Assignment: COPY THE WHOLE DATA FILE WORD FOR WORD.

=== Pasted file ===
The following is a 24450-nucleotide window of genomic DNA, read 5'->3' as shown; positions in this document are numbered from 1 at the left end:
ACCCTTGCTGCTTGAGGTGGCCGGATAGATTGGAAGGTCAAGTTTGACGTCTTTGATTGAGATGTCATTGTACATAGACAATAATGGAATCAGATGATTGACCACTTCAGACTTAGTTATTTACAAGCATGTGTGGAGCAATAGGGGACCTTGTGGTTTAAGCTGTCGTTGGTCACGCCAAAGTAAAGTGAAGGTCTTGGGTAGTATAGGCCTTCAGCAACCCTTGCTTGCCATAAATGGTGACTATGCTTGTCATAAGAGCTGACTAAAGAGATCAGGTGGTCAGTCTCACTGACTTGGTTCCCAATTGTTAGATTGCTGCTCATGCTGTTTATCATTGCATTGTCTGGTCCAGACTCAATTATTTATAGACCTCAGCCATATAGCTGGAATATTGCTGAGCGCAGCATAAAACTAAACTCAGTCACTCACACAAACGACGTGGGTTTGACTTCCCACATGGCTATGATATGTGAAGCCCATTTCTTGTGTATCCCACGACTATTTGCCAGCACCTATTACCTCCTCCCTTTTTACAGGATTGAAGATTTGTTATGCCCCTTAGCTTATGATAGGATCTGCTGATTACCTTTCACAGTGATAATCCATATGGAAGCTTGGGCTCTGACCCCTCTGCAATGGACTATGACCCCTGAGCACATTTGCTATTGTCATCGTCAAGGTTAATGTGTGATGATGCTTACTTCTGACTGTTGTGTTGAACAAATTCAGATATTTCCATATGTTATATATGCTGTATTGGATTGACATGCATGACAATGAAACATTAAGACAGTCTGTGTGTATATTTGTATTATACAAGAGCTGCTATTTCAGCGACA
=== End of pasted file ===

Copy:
The following is a 24450-nucleotide window of genomic DNA, read 5'->3' as shown; positions in this document are numbered from 1 at the left end:
ACCCTTGCTGCTTGAGGTGGCCGGATAGATTGGAAGGTCAAGTTTGACGTCTTTGATTGAGATGTCATTGTACATAGACAATAATGGAATCAGATGATTGACCACTTCAGACTTAGTTATTTACAAGCATGTGTGGAGCAATAGGGGACCTTGTGGTTTAAGCTGTCGTTGGTCACGCCAAAGTAAAGTGAAGGTCTTGGGTAGTATAGGCCTTCAGCAACCCTTGCTTGCCATAAATGGTGACTATGCTTGTCATAAGAGCTGACTAAAGAGATCAGGTGGTCAGTCTCACTGACTTGGTTCCCAATTGTTAGATTGCTGCTCATGCTGTTTATCATTGCATTGTCTGGTCCAGACTCAATTATTTATAGACCTCAGCCATATAGCTGGAATATTGCTGAGCGCAGCATAAAACTAAACTCAGTCACTCACACAAACGACGTGGGTTTGACTTCCCACATGGCTATGATATGTGAAGCCCATTTCTTGTGTATCCCACGACTATTTGCCAGCACCTATTACCTCCTCCCTTTTTACAGGATTGAAGATTTGTTATGCCCCTTAGCTTATGATAGGATCTGCTGATTACCTTTCACAGTGATAATCCATATGGAAGCTTGGGCTCTGACCCCTCTGCAATGGACTATGACCCCTGAGCACATTTGCTATTGTCATCGTCAAGGTTAATGTGTGATGATGCTTACTTCTGACTGTTGTGTTGAACAAATTCAGATATTTCCATATGTTATATATGCTGTATTGGATTGACATGCATGACAATGAAACATTAAGACAGTCTGTGTGTATATTTGTATTATACAAGAGCTGCTATTTCAGCGACA